I’ve been fascinated by the WikiLeaks saga since day one. The combination of hacker mystique, international intrigue, and revelatory new information about normally secretive actions of our government is too juicy to ignore. WikiLeaks cofounder Julian Assange is the ideal personification of this new model of scientific journalism, but he’s just a figurehead– a lightning rod to draw the criticism (and threats) of governments. His role is to distract the enemies of WikiLeaks into focusing their attention and actions on the individual, rendering them impotent. It’s a brilliant strategy, but he’s playing a dangerous game.
Edited to add (2020) - Chelsea Manning changed her name and gender a couple years after this post was written. This post uses her old infoje because of the time it was written. Also, my assessment of Wikileaks has continued to evolve, and this no longer accurately reflects my views.)
I should mention that I draw a very clear distinction between WikiLeaks (and, by extension, Assange) which I consider to be a positive force which forces a greater level of transparency on governments, and Bradley Manning who clearly violated an oath. One committed a crime, the other committed journalism. It’s difficult (impossible?) to draw a meaningful distinction between WikiLeaks and more traditional journalistic entities like the New York Times– at least distinctions that can survive any level of intellectual rigor. Manning was fully aware of the consequences of his actions, and chose to indiscriminately dump masses of information without regard for content. Leaking specific documents and information that casts light on a crime is whistleblowing, and needs to be a protected act… but what he did was not so cleanly focused– the volume of content he leaked precludes any possibility that he reviewed even a tiny percentage of it.
Manning may feel that his actions were a form of civil disobedience, but if so he and his supporters must recall that a key tenant of civil disobedience is the willingness to accept the punishment for one’s actions as a way of drawing attention to what they believe is unjust law.
I have been a supporter of WikiLeaks for years, but when the “Cablegate” leak of diplomatic cables occurred it was the first time I had to question my thoughts on the subject. Leaking information about the Iraq war, including but not limited to the “Collateral Murder” video showing illegal and abhorrent activities taken by the American military is a good thing, and I think that WikiLeaks showed a great deal of restraint in working with traditional news outlets to redact portions that might put lives in jeopardy. I think they struck a reasonable balance between transparency and accountability in government, and the need of military and clandestine organizations to maintain some level of secrecy. However, with Cablegate there was a more indiscriminate dump of information that showed not just illegal acts, but salacious gossip. It put the stability of diplomatic relationships across the globe in question, and there was no way to predict the blowback that could have occurred. For the first time, I could at least see the point of WikiLeak’s detractors, but after much thought and study, I still feel that WikiLeaks is a net positive force.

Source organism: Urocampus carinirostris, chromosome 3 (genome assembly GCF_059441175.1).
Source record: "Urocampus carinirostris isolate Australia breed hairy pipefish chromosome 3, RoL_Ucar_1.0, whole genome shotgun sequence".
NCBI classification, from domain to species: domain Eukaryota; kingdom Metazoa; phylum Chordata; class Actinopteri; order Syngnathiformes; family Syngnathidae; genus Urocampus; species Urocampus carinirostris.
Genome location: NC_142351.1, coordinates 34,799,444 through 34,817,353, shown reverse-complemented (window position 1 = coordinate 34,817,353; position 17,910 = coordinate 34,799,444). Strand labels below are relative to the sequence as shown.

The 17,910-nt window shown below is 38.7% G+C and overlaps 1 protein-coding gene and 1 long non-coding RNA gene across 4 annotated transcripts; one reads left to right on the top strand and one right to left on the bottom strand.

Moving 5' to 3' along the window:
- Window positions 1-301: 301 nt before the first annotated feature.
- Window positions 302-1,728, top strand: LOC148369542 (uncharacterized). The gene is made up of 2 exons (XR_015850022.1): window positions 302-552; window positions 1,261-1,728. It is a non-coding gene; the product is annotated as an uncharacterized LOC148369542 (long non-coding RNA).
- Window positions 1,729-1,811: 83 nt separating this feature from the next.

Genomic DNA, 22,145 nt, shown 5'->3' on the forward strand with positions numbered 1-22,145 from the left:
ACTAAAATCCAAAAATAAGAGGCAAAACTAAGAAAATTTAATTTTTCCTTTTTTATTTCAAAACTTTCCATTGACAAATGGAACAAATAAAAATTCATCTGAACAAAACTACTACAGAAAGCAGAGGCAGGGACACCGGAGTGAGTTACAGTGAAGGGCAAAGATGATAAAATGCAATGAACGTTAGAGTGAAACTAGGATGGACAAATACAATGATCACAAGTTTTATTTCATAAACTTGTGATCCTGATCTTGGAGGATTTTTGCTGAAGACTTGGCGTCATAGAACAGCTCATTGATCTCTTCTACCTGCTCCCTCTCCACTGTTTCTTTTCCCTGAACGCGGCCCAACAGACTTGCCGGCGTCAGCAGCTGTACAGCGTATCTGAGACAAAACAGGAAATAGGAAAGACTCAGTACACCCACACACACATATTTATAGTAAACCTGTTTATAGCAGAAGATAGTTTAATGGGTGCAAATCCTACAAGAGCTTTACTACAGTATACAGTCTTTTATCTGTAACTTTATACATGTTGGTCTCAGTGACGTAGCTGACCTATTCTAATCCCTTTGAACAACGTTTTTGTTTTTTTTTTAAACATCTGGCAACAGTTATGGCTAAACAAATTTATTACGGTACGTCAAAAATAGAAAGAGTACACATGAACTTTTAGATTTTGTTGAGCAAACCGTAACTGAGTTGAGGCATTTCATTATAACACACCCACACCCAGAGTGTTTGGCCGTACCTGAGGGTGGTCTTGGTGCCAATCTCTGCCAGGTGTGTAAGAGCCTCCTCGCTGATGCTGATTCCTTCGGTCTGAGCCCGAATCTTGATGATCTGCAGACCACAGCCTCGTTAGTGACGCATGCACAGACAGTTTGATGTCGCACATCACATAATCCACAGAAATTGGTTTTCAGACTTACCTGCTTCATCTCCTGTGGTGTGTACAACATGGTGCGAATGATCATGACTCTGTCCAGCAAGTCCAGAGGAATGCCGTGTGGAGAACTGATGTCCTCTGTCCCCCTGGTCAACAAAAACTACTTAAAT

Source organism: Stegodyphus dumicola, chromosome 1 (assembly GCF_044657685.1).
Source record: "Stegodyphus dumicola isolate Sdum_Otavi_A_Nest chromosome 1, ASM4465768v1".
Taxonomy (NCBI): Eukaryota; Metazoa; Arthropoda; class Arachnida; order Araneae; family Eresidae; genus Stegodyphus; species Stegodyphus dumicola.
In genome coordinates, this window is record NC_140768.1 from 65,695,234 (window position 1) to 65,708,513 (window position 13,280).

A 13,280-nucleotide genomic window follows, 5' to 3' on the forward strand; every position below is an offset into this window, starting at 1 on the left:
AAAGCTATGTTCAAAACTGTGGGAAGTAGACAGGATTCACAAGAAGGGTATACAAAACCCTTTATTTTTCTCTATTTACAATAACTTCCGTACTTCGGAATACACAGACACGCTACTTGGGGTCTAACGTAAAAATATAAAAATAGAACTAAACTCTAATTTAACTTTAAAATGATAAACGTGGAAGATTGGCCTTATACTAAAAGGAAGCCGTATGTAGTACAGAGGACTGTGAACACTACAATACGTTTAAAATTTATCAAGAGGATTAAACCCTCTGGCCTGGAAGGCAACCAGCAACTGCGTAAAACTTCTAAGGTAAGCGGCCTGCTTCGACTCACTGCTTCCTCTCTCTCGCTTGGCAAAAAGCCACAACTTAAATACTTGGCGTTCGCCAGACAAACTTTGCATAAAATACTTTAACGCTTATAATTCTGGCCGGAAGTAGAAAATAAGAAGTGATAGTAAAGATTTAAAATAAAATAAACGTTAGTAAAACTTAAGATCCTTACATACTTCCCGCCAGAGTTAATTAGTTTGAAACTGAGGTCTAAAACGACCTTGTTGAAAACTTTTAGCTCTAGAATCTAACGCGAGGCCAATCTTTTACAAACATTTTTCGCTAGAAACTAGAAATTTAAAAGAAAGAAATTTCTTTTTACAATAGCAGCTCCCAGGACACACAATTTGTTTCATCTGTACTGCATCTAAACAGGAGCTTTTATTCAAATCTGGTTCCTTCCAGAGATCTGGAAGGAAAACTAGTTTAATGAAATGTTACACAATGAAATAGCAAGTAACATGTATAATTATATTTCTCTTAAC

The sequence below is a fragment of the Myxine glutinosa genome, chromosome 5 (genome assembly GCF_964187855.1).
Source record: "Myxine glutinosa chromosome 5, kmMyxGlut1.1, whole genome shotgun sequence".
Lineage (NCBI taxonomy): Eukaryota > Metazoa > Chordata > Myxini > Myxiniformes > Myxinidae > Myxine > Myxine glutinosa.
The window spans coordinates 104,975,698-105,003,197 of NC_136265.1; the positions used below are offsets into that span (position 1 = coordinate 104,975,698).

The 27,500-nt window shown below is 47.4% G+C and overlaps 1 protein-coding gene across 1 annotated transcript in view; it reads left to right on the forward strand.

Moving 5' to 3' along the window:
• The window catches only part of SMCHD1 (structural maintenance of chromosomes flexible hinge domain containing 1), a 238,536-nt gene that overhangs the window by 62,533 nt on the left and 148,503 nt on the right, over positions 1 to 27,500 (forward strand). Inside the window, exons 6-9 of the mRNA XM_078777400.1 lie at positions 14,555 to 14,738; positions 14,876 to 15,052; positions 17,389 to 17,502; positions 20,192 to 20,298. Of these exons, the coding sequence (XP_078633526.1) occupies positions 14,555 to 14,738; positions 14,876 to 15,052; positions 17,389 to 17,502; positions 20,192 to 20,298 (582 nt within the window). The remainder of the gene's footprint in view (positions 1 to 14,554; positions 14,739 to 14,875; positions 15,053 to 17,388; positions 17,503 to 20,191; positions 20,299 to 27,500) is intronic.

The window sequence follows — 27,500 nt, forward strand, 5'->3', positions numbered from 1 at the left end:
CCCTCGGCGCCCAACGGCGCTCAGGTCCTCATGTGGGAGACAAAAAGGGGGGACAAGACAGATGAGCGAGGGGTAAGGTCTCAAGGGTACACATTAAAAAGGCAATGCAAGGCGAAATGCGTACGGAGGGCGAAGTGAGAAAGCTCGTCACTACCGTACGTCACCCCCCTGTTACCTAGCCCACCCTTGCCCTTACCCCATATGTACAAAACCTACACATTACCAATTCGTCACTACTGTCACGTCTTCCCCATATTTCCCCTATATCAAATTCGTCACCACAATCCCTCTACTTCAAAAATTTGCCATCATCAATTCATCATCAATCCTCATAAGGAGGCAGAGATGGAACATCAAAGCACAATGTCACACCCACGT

Clearly, the powers that be disagree with my armchair quarterbacking assessment—there’s been an unprecedented effort to discredit and silence WikiLeaks. This is where the strategy of promoting Assange as the “face” of WikiLeaks shows its brilliance—all the attention is focused on demonizing and seeking to charge Assange with a variety of crimes. These attempts completely miss the point—WikiLeaks is larger than one man. If Assange is ultimately imprisoned the site will continue without a meaningful impact. If they manage to bring down the site, a million new sites will be created overnight. Governments are trying to put the toothpaste back in the tube, and they are playing right into the misdirection that WikiLeaks has presented in the form of the Assange figurehead.
Assange has yet to be charged with any crime. If the sexual misconduct alegations in Sweden had merit then I suspect he would have been charged by now. Instead, he’s being held “for questioning” while a court battle rages on to decide whether or not he can be extradited to the U.S., but we have not formally requested extradition. Why is this? It’s because Assange—and WikiLeaks—has committed no crime. In the U.S. this is settled case law—I’m not a lawyer, but the Supreme Court has ruled that these types of actions are protected by the Constitutional mandate for a free press. They are struggling to find some way to put this guy away, but they will likely be unsuccessful (unless they can find another countries who’s laws provide a mechanism to charge him.)
I’ll say it again: Manning committed a crime, Assange and WikiLeaks committed journalism.